Adopting a dog with a troubled past is not easy, especially if it’s a big dog. Few people have gumption for it and Suman Bolar is one such person. She recently lost her dog Domino, which was survived by a lovely black labrador named Carbon. I was a bit nervous that he would slip into depression. So I took my sprightly dog, Tigger, to remind him of younger happier days and put him in a good mood. One such play date, Suman cancelled on me. She mentioned that she had adopted another dog, a rottweiler called Bozo, and she wanted to give Carbon and Bozo time to bond. That was a fair ask. But having some insights into Bozo’s history, I wanted to know more. Suman’s wisdom and magnanimity struck me.
As I spoke to her, she was laser-focused on how she could meet Bozo’s needs and not on what she expected of him. For Suman, Bozo’s needs came first. I asked her why she decided to adopt a dog. “While we badly wanted our Domino back, we discovered that there were many people who had dogs they didn’t want. The irony was unbearable,” she said.
People are often averse to adopting a rottweiler. Suman says: “We don’t believe in ‘selecting’ a dog the same way you would choose a pair of shoes. A pet is more a matter of commitment than of instant connection — like the difference between the reality of a long-term relationship and the idea of love at first sight. Bozo had been abandoned more than once. He needed stability in the form of a family that was reasonably settled, with a low probability of major life changes in the near future. Our children are 15 and 19 years old; we both work from home and we have a large garden space. So we fit the bill on all counts.”As a behaviourist I knew that a dog like Bozo would require constant supervision around small children. So I could see that she really had considered all factors before adopting Bozo.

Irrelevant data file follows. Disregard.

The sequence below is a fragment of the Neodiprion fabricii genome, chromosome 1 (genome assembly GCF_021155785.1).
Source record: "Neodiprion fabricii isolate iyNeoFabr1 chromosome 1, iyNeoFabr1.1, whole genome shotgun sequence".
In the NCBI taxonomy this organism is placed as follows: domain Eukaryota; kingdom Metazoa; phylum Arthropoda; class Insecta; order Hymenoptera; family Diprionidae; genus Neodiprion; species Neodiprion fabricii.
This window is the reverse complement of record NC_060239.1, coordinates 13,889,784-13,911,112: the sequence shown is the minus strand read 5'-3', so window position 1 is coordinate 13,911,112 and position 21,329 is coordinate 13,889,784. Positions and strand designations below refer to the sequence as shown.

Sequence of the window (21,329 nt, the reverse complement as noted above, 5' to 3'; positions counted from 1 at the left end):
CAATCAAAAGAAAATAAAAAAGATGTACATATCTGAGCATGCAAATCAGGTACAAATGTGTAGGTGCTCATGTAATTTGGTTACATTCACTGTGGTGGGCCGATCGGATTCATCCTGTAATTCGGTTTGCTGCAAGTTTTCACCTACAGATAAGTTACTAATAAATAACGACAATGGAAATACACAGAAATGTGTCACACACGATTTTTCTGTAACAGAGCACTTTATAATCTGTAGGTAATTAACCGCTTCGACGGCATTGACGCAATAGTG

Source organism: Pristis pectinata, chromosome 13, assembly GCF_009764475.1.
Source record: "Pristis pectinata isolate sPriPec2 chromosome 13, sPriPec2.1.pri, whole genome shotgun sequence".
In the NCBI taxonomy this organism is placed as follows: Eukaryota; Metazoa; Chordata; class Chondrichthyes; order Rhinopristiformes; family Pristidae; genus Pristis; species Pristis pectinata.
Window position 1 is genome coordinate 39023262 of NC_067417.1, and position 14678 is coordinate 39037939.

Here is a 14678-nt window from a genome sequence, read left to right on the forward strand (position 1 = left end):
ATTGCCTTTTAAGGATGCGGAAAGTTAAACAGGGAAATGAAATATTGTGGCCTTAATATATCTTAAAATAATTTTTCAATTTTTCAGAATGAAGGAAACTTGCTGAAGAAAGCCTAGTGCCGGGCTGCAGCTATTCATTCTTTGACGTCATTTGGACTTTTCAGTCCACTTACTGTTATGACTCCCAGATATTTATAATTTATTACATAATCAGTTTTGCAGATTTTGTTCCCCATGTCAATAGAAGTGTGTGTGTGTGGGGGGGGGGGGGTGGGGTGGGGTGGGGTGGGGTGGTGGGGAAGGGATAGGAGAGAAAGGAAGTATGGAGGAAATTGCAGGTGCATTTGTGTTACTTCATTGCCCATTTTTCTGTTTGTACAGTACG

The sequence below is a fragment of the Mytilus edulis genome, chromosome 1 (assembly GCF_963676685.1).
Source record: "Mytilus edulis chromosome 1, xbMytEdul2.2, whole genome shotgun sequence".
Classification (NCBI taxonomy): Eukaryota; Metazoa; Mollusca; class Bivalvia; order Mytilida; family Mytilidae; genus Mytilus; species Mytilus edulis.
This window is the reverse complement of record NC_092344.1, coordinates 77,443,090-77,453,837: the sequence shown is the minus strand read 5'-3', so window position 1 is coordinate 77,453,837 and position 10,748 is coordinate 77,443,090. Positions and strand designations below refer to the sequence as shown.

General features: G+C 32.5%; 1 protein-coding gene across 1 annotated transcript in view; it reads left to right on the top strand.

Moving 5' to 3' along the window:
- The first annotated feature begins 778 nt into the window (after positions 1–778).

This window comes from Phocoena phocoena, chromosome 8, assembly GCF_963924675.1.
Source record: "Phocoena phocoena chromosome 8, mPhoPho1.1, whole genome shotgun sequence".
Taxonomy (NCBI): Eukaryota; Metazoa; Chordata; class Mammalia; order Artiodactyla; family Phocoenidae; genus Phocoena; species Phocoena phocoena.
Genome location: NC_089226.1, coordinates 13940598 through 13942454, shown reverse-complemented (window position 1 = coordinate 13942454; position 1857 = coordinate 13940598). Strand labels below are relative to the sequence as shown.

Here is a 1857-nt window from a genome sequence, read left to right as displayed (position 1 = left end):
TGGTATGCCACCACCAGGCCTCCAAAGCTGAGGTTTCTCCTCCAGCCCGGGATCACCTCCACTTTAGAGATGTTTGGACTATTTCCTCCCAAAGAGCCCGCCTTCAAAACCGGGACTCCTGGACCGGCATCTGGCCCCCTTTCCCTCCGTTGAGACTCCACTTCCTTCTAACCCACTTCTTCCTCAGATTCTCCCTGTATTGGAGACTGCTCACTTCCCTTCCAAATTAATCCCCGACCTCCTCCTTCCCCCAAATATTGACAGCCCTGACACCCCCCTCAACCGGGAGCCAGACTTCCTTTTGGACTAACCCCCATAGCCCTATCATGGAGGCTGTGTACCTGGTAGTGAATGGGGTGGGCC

She seemed very well informed. But once, a long time ago, she too was a first-time pet parent. Did she have her oops-moments? Was there anything she was not prepared for the first time around? “Looking back at our experience with Carbon and Domino, though not clueless, I don’t think we expected it to be a 24×7 job. Dogs can be messy, naughty, moody, tiresome, fussy, stubborn, boisterous and demanding. They can get into fights, fall ill, injure themselves, and damage or destroy things. They need attention, entertainment, exercise, vaccines, medicines, even surgery sometimes. Before we got the dogs, we only saw the fun, happy side of owning a pet.”
She had some sensible advice for first-time pet parents. “Be honest with yourself about your own traits, habits, and lifestyle. Are you lazy? Self-absorbed? Have an unpredictable schedule? Frequent visitors? Travel often? Hate waking up early? Think about the next five years: Do you see yourself getting married? Having a baby? Moving abroad? Taking on a more demanding job? Speak to dog owners, consult a canine behaviourist and a vet. Once you have taken the plunge, be patient — with your pet and with yourself — as you get accustomed to one another. Developing a relationship, based on friendship and trust, takes time and patience.”Adopting a dog with a troubled past is not an impossible task. However, it does take a lot of hard work and patience. I wish Bozo and his new family the very best.